Authority: The role of authority in such a practice is not so much to boss people around. But someone must be responsible enough and well-versed enough in the practice to identify when an interpretation of the canon is out of bounds. Thus in science again, we have peer-reviewed journals (alas, these are becoming less authoritative), and academic hiring committees. In monasteries, we have the abbot. In the Church at large we have the bishops. Authority facilitates the ongoing argument about the common goal of everyone involved. Sometimes this requires authority to correct a participant, even to censure in some way. Sometimes it even requires a participant to get kicked out, which is why we need:
Boundaries: It is important to know who exactly is qualified to engage in the debates about the common good. Scientists usually don’t oversee original research until they have achieved a diploma indicating some level of expertise. In monastic life, only monks in solemn vows are allowed a vote in the community Chapter meetings. Part of the goal of formation is to bring the new monk into the discussion by teaching him the canon and teaching him how properly to respond to and engage with authority. When a scientist is caught faking data, his or her career can quickly come to an end, as institutional funding will dry up, effectively ruling the person out of further research. We don’t excommunicate monks anymore, as far as I know, but the principle is clearly sound (the canonical penalty of excluding a monks from Chapter is still used): monks who cease to base their decisions on the canon and abide by the community authority pose a grave risk to the community’s existence. It is up to authority to make this call. It seems to me that authority and boundaries are potential sticking points for serious efforts at the Benedict Option. Noah Millman has already helpfully issued this challenge: ‘any conscious program to implement a “Benedict Option” would be concerned, first and foremost, with questions of communal organization.’ Yes.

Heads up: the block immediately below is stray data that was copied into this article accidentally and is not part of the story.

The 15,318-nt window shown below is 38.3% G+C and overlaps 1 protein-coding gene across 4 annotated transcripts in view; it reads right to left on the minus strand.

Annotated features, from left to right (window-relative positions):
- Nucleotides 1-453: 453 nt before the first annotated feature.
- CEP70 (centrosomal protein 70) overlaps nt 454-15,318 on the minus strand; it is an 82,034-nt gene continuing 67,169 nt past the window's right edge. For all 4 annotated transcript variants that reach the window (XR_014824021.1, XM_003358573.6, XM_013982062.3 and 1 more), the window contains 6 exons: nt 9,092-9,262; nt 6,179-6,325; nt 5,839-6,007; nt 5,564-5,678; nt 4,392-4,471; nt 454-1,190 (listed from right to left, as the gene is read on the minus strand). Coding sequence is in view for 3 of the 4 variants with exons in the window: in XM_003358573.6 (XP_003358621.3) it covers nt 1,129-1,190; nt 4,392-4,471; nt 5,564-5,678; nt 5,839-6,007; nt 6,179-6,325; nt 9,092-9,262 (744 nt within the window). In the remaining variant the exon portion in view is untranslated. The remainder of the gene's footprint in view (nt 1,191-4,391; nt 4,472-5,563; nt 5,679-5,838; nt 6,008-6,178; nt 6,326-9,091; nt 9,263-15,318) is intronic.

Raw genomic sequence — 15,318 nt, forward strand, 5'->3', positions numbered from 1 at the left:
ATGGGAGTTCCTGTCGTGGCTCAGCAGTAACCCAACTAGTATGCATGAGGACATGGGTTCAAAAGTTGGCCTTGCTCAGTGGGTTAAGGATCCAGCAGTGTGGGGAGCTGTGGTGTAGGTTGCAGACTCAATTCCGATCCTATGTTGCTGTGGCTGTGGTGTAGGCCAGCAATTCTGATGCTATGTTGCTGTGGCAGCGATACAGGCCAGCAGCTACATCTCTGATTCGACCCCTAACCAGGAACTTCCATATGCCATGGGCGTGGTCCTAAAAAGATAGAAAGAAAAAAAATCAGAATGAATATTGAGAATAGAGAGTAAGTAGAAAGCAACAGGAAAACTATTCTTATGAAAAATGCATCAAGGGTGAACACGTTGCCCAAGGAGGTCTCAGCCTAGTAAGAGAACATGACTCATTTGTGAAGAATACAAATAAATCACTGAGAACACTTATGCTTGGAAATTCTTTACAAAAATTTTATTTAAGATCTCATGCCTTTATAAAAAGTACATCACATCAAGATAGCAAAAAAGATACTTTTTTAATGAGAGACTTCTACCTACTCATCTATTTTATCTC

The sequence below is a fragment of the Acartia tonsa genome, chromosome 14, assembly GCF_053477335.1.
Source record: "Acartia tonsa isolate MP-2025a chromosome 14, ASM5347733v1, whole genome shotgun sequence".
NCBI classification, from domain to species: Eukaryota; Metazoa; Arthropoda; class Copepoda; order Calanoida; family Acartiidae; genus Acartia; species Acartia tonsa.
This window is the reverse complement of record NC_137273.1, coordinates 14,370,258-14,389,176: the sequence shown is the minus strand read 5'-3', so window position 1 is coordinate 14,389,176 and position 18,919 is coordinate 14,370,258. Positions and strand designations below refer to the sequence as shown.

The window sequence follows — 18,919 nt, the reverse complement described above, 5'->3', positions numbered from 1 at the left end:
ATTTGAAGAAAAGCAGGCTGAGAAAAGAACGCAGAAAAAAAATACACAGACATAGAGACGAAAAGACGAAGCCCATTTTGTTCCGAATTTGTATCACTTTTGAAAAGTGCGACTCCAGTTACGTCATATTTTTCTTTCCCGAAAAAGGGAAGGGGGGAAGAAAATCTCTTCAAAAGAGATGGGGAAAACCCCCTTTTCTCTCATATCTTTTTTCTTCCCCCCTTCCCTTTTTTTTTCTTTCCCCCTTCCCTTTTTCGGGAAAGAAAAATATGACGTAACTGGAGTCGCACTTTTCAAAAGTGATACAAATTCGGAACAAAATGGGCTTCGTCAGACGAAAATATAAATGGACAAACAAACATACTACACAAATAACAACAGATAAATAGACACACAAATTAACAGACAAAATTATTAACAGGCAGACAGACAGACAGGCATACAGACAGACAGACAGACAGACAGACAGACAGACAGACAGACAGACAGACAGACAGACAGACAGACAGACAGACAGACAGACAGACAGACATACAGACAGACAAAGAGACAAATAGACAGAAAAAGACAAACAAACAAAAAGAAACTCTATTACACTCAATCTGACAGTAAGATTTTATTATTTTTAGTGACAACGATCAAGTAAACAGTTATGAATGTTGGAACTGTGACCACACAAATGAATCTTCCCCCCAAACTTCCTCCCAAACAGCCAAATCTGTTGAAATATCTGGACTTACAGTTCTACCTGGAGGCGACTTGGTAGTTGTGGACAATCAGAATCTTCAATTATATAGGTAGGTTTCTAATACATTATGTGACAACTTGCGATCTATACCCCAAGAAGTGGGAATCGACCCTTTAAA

Engagement: I’m not completely satisfied with this word, but here is the basic idea. There has to be some kind of institutional support for serious discussions about how the group is going to act and how it is going to understand itself. There must be ways to alert authority to issues that need careful discernment. Again, in science, this is the publication of study results in accredited journals and the methods of peer review. In a monastery, engagement mainly takes place in Chapter meetings and other stylized settings. What is important about these engagements is that they are above-board and involve everyone in some fashion or other (in a monastery, different monks have different capabilities in terms of being able to engage in practical decision-making, but somehow everyone needs to be included). So Benedict Option pioneers should be wary of any sort of engagement that is too informal, too dependent on personalities, and so on.
Keep in mind that how community membership is defined, how authority is determined and exercised, what rules of engagement are allowed and institutionalized…all of these will probably require regular negotiation at some level, especially among the leadership of the group. Benedictine monasticism has never been static. We’ve constantly debated the role of priors versus abbots, sleeping arrangements (dormitories versus cells), expressions of poverty, which texts novices are to read, how to celebrate the liturgy properly, and on and on. As long as there is a way for legitimate members to be heard, as long as arguments derive from canonical sources in some way, and as long as authority can issue decisions that are binding on everyone, these debates will strengthen the communal project and provide for course correction even when things go awry. Communities break down when authority and authoritative texts become too diffuse, when members are allowed entry but lack the proper formation, and when legitimate members feel excluded from decisions that affect their participation.
Our monastery has been consciously attempting to put these insights into practice. What sort of results have we had? Which texts have become canonical in our work to engage the broad tradition of Catholic and Orthodox monasticism? We will sally next into that fray.